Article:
The present invention sets forth a novel aggregate which incorporates plastic scraps which may be substituted for mineral aggregates in cementitious concrete. The plastic scrap may be unsorted or unclassified waste of diverse types. This is a very useful feature, since plastics which are currently discarded in landfills due to their inability to be sorted and separated can readily be utilized in bulk to form the novel aggregate. Doing this will greatly decrease the burden currently imposed on waste landfill facilities. In particular, this will decrease the amount of materials which are most resistant to natural decomposition in landfills. Capacity and useful life of landfills will therefore be extended.
It has long been assumed that adding plastic scrap to building materials will lower the density thereof, with minimal degradation of material strength. However, this has remained an elusive goal since successful union of plastic with cementitious binders has proved failure prone. Interface between plastic and cementitious surfaces does not result in bonding. If not securely bonded, divisions, splits, cracks, and other structural discontinuities promote greatly reduced strength if not complete failure. Also, plastic particles tend to rise when the concrete is in a plastic or fluid state prior to curing. The present invention provides methods of effecting successful union between plastics and cementitious materials to overcome failure.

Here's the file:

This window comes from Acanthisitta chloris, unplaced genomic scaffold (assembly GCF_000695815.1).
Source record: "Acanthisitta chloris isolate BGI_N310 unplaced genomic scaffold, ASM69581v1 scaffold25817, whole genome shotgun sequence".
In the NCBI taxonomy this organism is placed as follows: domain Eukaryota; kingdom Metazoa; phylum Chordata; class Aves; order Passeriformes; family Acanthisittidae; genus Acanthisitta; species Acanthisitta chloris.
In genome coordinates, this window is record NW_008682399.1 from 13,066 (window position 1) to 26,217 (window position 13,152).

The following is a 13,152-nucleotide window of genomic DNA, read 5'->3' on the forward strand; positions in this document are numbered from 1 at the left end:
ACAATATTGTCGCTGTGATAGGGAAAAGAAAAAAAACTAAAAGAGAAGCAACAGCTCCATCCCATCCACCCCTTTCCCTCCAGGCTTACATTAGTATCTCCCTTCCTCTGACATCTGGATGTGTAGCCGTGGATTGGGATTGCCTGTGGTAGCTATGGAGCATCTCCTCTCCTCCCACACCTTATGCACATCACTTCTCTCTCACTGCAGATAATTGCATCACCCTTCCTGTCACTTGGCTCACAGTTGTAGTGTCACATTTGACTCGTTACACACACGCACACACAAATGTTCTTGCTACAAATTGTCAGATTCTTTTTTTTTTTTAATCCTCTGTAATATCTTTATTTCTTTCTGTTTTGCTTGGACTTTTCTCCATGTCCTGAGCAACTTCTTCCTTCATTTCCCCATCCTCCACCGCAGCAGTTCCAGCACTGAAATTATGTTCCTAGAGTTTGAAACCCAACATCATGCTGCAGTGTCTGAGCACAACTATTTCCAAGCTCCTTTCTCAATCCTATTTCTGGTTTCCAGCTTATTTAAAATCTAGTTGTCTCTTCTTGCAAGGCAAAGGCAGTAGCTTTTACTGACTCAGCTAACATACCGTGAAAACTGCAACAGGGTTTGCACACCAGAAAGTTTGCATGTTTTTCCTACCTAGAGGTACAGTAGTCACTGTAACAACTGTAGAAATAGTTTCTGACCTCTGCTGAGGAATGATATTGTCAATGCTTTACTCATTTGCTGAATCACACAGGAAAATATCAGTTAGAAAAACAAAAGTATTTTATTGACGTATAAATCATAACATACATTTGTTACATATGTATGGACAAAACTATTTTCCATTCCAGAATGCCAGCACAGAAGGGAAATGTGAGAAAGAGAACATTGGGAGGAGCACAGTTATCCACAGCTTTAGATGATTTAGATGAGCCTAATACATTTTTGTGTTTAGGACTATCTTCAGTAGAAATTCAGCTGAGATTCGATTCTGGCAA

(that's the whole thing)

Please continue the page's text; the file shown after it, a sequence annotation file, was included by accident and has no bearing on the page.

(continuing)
The resultant concrete is quite light, having densities on the order of half those of traditional concrete. Although slightly reduced, compressive strength does not suffer a commensurate decline. Only the most demanding load bearing applications cannot be satisfied by the novel aggregate. Inclusion of plastics increases properties of resilience, acoustic and thermal insulation, vibration, shock and explosion resistance, weathering and chemical deterioration, in addition to reduced density. The novel aggregate is therefore useful for protective outer coverings as well as for traditional uses.
Testing has shown that when PVC is used, a fire retardant/suppressant wall is created. As the PVC is heated by a fire, it “off gasses” chlorine gas retarding the spread of fire on the surface and suppressing flames within the structure.